|Publication number||US7319280 B1|
|Application number||US 11/739,471|
|Publication date||Jan 15, 2008|
|Filing date||Apr 24, 2007|
|Priority date||Apr 24, 2007|
|Publication number||11739471, 739471, US 7319280 B1, US 7319280B1, US-B1-7319280, US7319280 B1, US7319280B1|
|Inventors||James F. Landry, Andrew Pozsgay|
|Original Assignee||Telkonet, Inc.|
|Export Citation||BiBTeX, EndNote, RefMan|
|Patent Citations (10), Referenced by (8), Classifications (16), Legal Events (4)|
|External Links: USPTO, USPTO Assignment, Espacenet|
1. Technical Field
The present invention relates to power line communications (PLC) devices and systems.
2. Discussion of Related Art
The ability to interconnect computers and other intelligent devices, both internally and to the Internet, is a common requirement wherever people live and work today. The electrical connections required to form various local area network (LANs) have traditionally been accomplished by installing dedicated data wiring both inside buildings and between clusters of buildings. A number of wireless methods have also been developed and deployed to address this need.
Unfortunately, retrofitting existing buildings with special wiring can be expensive, and wireless systems are often inappropriate in high-density dwellings where excessive interference can be expected and the available bandwidth can be quickly overwhelmed. To address these problems, power line communications (PLC) technology, which allows existing electric power wiring to simultaneously transport power and high-speed data, has been realized. Unfortunately, PLC technology, while constantly improving, is often a relatively expensive to implement. Accordingly, new PLC solutions for providing less expensive yet more efficient LANs and Internet connections are desirable.
In accordance with an exemplary embodiment, a coupling system for interfacing a high-frequency power line communications (PLC)-enabled communication device and a low-frequency PLC-enabled communications device with a low-voltage power network is disclosed. The system includes a first coupling device that includes a high-frequency transformer having a first primary side and a first secondary side, wherein the first primary side is electrically coupled to the high-frequency communications device, and the first secondary side is capacitively coupled to a first power line of the power line network via a first capacitor, a second coupling device that includes a low-frequency transformer having a second primary side and a second secondary side, wherein the second primary side is electrically coupled to the low-frequency communication device, and the second secondary side is capacitively coupled to the first power line of the power line network via a second capacitor, wherein the a second coupling device is adapted to appreciably abate at least one of distortion and attenuation of high-frequency signals passing through the first coupling device.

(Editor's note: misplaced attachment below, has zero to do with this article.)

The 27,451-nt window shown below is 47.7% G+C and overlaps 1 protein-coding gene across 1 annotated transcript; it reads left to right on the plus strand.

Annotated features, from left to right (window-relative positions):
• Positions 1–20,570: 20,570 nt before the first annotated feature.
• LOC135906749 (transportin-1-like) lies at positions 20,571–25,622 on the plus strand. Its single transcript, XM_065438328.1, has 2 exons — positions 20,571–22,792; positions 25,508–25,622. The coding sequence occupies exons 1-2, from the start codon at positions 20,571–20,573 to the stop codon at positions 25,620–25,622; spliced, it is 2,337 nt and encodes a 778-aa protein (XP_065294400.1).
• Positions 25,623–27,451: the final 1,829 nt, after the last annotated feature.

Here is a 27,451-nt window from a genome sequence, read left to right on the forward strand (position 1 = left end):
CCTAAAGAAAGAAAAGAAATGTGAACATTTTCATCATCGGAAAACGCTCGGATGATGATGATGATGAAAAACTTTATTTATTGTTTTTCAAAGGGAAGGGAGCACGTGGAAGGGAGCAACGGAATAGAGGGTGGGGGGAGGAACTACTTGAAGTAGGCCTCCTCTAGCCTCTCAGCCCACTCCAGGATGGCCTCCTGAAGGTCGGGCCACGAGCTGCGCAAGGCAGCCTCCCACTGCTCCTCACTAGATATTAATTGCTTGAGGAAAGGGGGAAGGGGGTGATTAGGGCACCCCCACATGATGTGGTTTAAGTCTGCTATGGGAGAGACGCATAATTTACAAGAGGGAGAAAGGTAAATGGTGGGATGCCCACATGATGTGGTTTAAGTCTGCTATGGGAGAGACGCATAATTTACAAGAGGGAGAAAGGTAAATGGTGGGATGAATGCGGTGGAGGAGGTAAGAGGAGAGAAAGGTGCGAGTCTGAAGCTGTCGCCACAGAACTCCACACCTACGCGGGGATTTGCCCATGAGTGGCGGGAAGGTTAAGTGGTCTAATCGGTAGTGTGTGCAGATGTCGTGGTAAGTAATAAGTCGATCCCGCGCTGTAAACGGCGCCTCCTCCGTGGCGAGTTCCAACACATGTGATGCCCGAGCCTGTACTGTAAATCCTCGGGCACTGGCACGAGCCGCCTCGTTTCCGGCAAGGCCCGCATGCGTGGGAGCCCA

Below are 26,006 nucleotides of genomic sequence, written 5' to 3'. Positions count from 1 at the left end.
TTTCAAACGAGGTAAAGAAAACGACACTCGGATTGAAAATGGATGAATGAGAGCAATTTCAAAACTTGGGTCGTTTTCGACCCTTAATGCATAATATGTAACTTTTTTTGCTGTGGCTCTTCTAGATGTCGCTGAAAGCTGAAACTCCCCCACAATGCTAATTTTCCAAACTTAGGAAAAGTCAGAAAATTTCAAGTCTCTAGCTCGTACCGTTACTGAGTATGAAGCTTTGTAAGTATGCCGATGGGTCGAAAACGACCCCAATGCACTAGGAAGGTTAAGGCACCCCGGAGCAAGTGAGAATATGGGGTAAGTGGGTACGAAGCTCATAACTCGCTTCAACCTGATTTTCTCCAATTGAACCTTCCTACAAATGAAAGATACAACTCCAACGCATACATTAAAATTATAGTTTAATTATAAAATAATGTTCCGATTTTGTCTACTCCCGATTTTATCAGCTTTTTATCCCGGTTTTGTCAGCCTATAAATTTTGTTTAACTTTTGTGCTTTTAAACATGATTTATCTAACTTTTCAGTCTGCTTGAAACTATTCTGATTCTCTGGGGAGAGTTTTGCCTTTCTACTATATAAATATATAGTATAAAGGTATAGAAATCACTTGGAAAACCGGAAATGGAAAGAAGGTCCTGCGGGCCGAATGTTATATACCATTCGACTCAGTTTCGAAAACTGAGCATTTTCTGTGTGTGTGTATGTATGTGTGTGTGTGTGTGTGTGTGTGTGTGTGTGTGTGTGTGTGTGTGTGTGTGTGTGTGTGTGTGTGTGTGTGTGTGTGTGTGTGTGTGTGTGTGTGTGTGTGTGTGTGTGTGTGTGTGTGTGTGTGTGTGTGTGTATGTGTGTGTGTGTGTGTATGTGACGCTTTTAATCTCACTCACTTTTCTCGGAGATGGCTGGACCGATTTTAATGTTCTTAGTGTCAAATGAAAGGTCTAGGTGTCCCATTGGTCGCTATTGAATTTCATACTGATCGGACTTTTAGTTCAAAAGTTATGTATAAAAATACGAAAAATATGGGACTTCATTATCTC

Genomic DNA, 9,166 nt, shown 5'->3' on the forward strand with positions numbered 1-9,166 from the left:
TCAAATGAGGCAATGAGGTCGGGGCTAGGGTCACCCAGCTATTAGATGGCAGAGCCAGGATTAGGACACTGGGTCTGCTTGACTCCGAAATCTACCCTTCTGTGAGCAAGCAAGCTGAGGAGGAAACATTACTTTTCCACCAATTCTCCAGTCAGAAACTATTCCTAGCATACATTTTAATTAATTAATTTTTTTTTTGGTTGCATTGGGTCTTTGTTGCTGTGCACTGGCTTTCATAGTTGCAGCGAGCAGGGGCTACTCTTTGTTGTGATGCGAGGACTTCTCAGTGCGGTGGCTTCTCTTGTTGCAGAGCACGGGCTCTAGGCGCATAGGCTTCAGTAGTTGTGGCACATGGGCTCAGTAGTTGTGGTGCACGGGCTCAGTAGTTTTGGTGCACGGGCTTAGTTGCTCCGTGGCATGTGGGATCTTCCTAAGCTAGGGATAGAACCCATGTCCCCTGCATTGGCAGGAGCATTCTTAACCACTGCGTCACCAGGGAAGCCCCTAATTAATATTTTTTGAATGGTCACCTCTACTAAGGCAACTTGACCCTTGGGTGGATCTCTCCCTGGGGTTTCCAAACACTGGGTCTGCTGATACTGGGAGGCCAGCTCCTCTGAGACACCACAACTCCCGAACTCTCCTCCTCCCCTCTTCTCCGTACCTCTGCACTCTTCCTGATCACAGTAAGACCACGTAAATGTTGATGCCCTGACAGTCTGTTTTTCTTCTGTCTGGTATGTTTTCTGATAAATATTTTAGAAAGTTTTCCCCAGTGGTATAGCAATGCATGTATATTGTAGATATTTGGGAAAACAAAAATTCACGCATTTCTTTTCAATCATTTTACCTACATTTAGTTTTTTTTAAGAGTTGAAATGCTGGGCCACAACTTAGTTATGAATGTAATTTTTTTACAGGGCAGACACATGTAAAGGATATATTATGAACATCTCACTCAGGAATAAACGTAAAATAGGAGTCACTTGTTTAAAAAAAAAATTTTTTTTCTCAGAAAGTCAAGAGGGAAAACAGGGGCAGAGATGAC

In accordance with another exemplary embodiment, a coupling system for interfacing a high-frequency power line communications (PLC)-enabled communication device and a low-frequency PLC-enabled communications device with a low-voltage power network is disclosed. The system includes a first coupling device that includes a high-frequency transformer having a first primary side and a first secondary side, wherein the first primary side is electrically coupled to the high-frequency communications device, and the first secondary side is capacitively coupled to a first power line of the power line network via a first capacitor, and a coupling means for coupling low-frequency communication signals between the low-frequency communication device and the power network while abating at one of distortion and attenuation of high-frequency signals passing through the first coupling device.
In accordance with yet another exemplary embodiment, a coupling system for interfacing a high-frequency power line communications (PLC)-enabled communication device and a low-frequency PLC-enabled communications device with a low-voltage power network is disclosed. The system includes one or more high-frequency transformers each having a first primary side and a first secondary side, wherein each of the first primary sides is electrically coupled to the high-frequency communications device and each of the first secondary sides is capacitively coupled to a power line of the power network, and one or more low-frequency transformers each having a second primary side and a second secondary side, wherein each of the second primary sides is electrically coupled to the low-frequency communications device and each of the second secondary sides is capacitively coupled to a power line of the power network, wherein the one or more high-frequency transformers and the one or more low-frequency transformers are commonly located at a service panel.